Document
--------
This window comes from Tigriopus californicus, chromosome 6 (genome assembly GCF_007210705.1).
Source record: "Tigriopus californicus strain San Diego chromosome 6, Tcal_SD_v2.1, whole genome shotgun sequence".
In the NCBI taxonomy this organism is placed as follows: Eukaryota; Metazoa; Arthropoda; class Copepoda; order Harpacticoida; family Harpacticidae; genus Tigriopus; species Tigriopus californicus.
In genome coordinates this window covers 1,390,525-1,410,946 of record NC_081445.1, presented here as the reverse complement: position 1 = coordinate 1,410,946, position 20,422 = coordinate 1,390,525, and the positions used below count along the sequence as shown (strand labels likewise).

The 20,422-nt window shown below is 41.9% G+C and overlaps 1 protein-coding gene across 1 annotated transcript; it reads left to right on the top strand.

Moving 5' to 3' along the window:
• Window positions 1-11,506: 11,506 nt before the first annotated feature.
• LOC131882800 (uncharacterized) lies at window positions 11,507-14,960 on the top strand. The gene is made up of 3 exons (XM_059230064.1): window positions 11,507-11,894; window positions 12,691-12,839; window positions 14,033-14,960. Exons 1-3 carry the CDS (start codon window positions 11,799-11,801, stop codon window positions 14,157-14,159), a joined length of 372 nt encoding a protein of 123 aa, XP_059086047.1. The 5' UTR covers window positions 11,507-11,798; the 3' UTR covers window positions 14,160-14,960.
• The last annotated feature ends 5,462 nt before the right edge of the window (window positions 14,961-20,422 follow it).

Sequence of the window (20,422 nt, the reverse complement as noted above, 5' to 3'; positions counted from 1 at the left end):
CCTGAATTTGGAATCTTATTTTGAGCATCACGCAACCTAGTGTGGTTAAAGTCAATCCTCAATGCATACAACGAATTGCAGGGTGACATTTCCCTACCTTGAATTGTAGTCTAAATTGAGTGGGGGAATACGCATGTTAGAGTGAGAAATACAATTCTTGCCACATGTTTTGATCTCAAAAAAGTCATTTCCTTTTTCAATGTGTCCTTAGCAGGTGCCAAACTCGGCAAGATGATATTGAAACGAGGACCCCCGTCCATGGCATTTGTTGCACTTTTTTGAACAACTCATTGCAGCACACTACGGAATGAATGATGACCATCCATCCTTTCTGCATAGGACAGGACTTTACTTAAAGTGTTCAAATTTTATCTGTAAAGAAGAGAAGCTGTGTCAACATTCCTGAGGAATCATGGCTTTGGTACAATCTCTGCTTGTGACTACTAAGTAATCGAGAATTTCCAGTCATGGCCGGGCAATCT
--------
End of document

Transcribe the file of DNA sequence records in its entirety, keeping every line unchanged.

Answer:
This window comes from Tigriopus californicus, chromosome 6 (genome assembly GCF_007210705.1).
Source record: "Tigriopus californicus strain San Diego chromosome 6, Tcal_SD_v2.1, whole genome shotgun sequence".
In the NCBI taxonomy this organism is placed as follows: Eukaryota; Metazoa; Arthropoda; class Copepoda; order Harpacticoida; family Harpacticidae; genus Tigriopus; species Tigriopus californicus.
In genome coordinates this window covers 1,390,525-1,410,946 of record NC_081445.1, presented here as the reverse complement: position 1 = coordinate 1,410,946, position 20,422 = coordinate 1,390,525, and the positions used below count along the sequence as shown (strand labels likewise).

The 20,422-nt window shown below is 41.9% G+C and overlaps 1 protein-coding gene across 1 annotated transcript; it reads left to right on the top strand.

Moving 5' to 3' along the window:
• Window positions 1-11,506: 11,506 nt before the first annotated feature.
• LOC131882800 (uncharacterized) lies at window positions 11,507-14,960 on the top strand. The gene is made up of 3 exons (XM_059230064.1): window positions 11,507-11,894; window positions 12,691-12,839; window positions 14,033-14,960. Exons 1-3 carry the CDS (start codon window positions 11,799-11,801, stop codon window positions 14,157-14,159), a joined length of 372 nt encoding a protein of 123 aa, XP_059086047.1. The 5' UTR covers window positions 11,507-11,798; the 3' UTR covers window positions 14,160-14,960.
• The last annotated feature ends 5,462 nt before the right edge of the window (window positions 14,961-20,422 follow it).

Sequence of the window (20,422 nt, the reverse complement as noted above, 5' to 3'; positions counted from 1 at the left end):
CCTGAATTTGGAATCTTATTTTGAGCATCACGCAACCTAGTGTGGTTAAAGTCAATCCTCAATGCATACAACGAATTGCAGGGTGACATTTCCCTACCTTGAATTGTAGTCTAAATTGAGTGGGGGAATACGCATGTTAGAGTGAGAAATACAATTCTTGCCACATGTTTTGATCTCAAAAAAGTCATTTCCTTTTTCAATGTGTCCTTAGCAGGTGCCAAACTCGGCAAGATGATATTGAAACGAGGACCCCCGTCCATGGCATTTGTTGCACTTTTTTGAACAACTCATTGCAGCACACTACGGAATGAATGATGACCATCCATCCTTTCTGCATAGGACAGGACTTTACTTAAAGTGTTCAAATTTTATCTGTAAAGAAGAGAAGCTGTGTCAACATTCCTGAGGAATCATGGCTTTGGTACAATCTCTGCTTGTGACTACTAAGTAATCGAGAATTTCCAGTCATGGCCGGGCAATCT